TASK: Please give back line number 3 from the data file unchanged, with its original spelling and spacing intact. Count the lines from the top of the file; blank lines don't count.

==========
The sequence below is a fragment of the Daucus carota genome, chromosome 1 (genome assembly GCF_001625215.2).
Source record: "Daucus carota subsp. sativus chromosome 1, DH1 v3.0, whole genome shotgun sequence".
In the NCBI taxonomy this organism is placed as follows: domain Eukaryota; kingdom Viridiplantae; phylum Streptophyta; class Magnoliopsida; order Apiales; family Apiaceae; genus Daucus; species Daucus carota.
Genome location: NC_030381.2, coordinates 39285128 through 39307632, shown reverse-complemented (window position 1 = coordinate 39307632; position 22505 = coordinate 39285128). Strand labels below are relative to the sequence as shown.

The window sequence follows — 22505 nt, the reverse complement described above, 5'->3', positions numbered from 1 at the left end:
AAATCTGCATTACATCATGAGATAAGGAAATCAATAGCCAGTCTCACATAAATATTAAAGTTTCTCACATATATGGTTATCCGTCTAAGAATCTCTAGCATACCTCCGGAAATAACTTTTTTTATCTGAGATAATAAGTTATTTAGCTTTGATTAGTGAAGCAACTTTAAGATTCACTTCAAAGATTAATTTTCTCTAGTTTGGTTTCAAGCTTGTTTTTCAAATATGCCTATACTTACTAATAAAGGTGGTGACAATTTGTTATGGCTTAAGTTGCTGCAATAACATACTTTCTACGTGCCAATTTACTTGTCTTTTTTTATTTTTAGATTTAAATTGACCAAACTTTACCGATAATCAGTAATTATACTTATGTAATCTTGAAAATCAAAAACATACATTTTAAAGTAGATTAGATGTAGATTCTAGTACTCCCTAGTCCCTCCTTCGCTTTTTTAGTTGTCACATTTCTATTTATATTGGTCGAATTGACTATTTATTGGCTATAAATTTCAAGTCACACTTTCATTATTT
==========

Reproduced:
In the NCBI taxonomy this organism is placed as follows: domain Eukaryota; kingdom Viridiplantae; phylum Streptophyta; class Magnoliopsida; order Apiales; family Apiaceae; genus Daucus; species Daucus carota.